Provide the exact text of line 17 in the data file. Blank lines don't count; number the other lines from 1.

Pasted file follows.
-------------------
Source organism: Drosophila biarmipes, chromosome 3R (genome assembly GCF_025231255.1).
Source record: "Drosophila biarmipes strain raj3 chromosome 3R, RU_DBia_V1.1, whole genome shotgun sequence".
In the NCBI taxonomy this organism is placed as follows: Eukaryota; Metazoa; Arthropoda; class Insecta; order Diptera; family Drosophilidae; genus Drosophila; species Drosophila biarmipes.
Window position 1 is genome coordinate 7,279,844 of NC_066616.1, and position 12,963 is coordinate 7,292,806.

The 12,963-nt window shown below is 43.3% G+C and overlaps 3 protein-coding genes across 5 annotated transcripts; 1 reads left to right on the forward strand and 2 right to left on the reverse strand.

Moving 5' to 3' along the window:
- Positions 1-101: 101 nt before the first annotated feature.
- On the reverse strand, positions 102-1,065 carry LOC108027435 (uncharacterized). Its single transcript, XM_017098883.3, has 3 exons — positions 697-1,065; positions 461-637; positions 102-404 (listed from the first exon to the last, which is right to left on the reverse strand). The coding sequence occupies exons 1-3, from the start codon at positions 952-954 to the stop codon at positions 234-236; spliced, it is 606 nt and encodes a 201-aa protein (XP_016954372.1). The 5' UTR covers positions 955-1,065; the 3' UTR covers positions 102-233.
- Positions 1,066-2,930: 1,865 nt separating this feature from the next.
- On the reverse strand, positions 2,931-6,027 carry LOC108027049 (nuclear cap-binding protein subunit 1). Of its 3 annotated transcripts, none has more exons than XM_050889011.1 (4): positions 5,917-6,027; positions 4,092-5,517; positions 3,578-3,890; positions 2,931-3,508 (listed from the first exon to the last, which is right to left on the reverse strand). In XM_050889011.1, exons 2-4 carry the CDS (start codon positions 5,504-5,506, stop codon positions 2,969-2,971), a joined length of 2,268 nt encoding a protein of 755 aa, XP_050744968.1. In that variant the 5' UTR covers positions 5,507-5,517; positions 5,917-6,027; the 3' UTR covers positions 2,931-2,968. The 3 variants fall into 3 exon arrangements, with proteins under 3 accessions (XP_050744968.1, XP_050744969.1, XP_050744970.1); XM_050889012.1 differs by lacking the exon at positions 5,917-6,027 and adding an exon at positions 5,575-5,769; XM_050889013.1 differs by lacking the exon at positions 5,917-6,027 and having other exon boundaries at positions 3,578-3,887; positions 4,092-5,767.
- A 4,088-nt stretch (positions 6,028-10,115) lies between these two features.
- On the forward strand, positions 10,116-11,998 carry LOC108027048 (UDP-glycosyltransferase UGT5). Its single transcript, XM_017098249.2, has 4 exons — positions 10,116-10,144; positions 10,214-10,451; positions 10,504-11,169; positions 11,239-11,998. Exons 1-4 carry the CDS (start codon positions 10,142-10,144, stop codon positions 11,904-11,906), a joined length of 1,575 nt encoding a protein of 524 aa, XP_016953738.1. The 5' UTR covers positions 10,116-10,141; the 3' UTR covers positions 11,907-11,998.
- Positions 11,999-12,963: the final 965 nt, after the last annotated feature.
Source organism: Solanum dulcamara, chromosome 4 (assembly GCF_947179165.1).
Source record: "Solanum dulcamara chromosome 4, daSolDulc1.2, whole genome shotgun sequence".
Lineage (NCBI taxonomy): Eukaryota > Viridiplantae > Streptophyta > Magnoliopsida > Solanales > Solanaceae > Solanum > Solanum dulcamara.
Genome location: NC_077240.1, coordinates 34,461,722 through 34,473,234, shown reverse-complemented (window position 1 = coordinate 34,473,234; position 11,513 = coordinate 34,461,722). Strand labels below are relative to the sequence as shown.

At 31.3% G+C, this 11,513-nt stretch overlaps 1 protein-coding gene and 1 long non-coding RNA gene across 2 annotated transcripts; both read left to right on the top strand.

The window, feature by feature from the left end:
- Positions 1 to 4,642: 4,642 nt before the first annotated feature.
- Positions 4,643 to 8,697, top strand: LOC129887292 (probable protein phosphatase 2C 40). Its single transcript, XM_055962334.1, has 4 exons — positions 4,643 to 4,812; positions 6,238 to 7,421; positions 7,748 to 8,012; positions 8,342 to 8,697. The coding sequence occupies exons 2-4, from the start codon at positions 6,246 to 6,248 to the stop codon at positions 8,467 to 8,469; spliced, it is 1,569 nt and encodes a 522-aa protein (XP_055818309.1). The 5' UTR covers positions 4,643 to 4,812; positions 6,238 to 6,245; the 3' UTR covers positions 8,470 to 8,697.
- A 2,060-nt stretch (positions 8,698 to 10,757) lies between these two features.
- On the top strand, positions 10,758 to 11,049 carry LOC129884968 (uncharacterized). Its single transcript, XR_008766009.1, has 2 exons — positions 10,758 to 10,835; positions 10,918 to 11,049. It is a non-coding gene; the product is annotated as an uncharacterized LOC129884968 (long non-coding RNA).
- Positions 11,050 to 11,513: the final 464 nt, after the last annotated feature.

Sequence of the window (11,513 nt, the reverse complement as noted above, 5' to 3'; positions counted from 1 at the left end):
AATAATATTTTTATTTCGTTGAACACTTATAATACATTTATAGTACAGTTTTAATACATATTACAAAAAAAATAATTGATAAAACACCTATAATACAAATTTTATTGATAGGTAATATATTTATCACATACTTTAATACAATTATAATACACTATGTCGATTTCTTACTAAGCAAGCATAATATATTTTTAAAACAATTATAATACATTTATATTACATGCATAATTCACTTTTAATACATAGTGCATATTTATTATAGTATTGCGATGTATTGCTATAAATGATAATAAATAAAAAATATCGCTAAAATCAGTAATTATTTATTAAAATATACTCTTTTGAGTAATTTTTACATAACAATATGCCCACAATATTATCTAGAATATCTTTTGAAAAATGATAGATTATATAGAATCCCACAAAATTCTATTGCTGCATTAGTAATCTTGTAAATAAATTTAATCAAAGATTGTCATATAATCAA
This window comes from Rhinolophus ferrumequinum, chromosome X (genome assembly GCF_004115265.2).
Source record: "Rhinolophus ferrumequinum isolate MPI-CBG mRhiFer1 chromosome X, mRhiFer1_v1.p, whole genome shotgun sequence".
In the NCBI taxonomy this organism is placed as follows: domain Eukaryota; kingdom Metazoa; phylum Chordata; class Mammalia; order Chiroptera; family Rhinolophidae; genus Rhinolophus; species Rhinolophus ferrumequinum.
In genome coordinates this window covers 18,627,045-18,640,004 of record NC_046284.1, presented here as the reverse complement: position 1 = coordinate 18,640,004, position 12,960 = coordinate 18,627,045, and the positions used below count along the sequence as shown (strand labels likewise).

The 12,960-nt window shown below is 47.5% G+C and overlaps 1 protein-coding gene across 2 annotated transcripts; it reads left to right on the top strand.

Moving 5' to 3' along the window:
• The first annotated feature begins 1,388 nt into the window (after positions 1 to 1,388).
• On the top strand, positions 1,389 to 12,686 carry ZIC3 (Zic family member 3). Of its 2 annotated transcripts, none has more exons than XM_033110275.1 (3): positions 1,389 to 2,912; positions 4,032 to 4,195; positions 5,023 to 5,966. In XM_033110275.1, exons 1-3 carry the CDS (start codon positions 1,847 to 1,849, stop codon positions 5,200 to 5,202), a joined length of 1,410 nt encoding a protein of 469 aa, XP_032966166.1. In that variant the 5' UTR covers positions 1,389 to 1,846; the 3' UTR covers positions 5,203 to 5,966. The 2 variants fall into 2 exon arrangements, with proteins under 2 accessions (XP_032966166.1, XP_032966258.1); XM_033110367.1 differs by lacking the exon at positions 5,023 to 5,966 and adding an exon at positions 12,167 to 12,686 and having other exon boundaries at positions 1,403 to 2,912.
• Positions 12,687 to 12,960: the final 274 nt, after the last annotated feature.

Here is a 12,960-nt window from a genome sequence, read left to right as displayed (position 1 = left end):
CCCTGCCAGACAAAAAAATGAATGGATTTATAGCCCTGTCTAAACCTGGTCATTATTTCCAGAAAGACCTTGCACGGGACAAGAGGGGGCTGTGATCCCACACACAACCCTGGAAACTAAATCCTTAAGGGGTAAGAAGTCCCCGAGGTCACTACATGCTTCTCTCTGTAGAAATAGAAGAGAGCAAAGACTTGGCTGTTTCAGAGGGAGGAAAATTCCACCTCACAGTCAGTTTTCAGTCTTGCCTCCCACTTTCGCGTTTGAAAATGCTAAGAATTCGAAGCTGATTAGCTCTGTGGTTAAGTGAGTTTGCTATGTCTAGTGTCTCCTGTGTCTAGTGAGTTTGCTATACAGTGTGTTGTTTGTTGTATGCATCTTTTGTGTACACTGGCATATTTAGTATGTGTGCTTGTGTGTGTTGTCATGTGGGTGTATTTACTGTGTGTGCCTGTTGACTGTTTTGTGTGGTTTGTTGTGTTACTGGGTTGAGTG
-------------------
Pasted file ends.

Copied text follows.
Genome location: NC_077240.1, coordinates 34,461,722 through 34,473,234, shown reverse-complemented (window position 1 = coordinate 34,473,234; position 11,513 = coordinate 34,461,722). Strand labels below are relative to the sequence as shown.